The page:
“We’ve got to be really stringent on making sure we keep those evaluations concise, try not to have that potential petri dish,” Pike said. “Maybe sometimes we don’t use the tent. When we know it’s going to be a longer evaluation, we know we need to go to the locker room, the training room, where we have better ventilation. We’ve got to be cognizant. We can’t do every single thing like we know and we’ve done in the past.”
The NCAA extended the sideline team areas from 50 to 70 yards. Or, to be more precise in an era when we are supposed to remain 6 feet apart, from 150 feet to 210 feet. Within the Boston College team area, there will be yard markers on which players can stand and watch the game.
No one has suggested that the neutral zone at the line of scrimmage be extended to 6 feet. Yet. But Shaw said he and the conference supervisors took apart most of the rules of the game and inspected them for COVID-19 readiness. The coin toss, typically attended by four captains per team, honorary captains, a cameraman, a sound guy and heaven knows who else, will now consist of one captain per team, the referee and the umpire. That’s it. The coin, presumably, will be sanitized.
More important, though, is a virus-free football. What is that? How do you define it? Shaw spent weeks looking into it.
“We went through, ‘Do we need to throw the football out every play? Every series?'” Shaw said. “Where we ultimately got to is that the NCAA medical [advisory] group believes there’s probably a pretty low risk that a leather football would transmit COVID-19. And on top of that, the schools already have put in place their processes, whatever system they use to disinfect the football. So we’re just going to let the schools keep that. If they kick one in the stands, and they have fans, you know how sometimes in the student section it takes us a while to get a football back, those are ones we probably ought to throw out and have disinfected by the team.”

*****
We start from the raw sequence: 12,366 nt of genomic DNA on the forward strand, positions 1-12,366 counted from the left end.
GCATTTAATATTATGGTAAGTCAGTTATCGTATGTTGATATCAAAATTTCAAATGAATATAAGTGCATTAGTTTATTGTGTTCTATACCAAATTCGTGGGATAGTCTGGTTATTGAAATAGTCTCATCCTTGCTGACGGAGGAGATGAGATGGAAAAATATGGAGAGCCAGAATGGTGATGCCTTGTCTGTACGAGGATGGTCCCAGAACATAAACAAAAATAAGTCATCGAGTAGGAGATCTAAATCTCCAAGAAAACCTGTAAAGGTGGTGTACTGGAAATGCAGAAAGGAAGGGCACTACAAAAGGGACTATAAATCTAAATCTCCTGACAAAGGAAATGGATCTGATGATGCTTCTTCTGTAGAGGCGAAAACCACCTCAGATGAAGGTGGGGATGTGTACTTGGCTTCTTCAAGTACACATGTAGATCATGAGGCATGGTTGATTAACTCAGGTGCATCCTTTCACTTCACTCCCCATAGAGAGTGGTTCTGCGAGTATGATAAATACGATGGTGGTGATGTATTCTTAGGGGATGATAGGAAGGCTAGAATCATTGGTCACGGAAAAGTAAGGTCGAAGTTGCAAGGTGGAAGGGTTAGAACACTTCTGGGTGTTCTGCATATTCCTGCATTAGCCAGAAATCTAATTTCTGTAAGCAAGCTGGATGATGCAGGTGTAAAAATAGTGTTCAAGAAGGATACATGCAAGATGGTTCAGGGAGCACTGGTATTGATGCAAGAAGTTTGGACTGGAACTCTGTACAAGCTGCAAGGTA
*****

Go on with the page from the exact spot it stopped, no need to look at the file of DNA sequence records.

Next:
After Auburn practices, Marquez said the balls and ball bags will go into an ozone chamber to be sanitized. That bag will be filled and zipped shut until it returns to the field for the next practice. The Auburn equipment staff, like most across the country, has been working much longer hours during the pandemic. Take laundry. In the pre-pandemic era, a “load” — 10 machines washing the practice gear and towels after football practice — took 2½ hours to wash, dry, fold and distribute. This year, it takes 5½ hours.
“It seems like anything they touch, we have to wash,” Marquez said. “We called our laundry company and said, ‘Hey, we have to make sure all of our hoses have been replaced and we have to get ready to do a massive amount of laundry this year.'”
No longer is there a bin of clean towels on the practice field, with every player extending his sweaty hand to grab a new one. Each player gets a weightlifting towel and practice towel assigned to him. All those laundered towels then must be individually sorted and distributed. Every piece of laundry that comes out of the dryer goes into the ozone chamber for 32 minutes to be sanitized. Last year, Marquez’s staff washed 3.1 million pounds of football laundry. This year, the staff already has washed 2 million pounds, and the SEC season is three weeks away.
Tailgating will be curtailed, at least tailgating as the parking lot Mardi Gras we have come to know and love. Ditto for pregame rallies. Texas A&M is moving its Midnight Yell practice online. That just might break the internet in Brazos County. Virginia Tech announced this week there will be no tailgating at Lane Stadium and all Hokie fans should “homegate.”
The ACC clamped down on pregame activities on the field, too. Among conference teams, only the driver of the Georgia Tech Ramblin’ Wreck, the 1930 Ford Model A Sport coupe, which leads the Yellow Jackets on the field, and Chief Osceola, who rides the Appaloosa horse Renegade to do the same for the Florida State Seminoles, will be allowed to continue their traditions.
Can’t wait to see Renegade’s mask.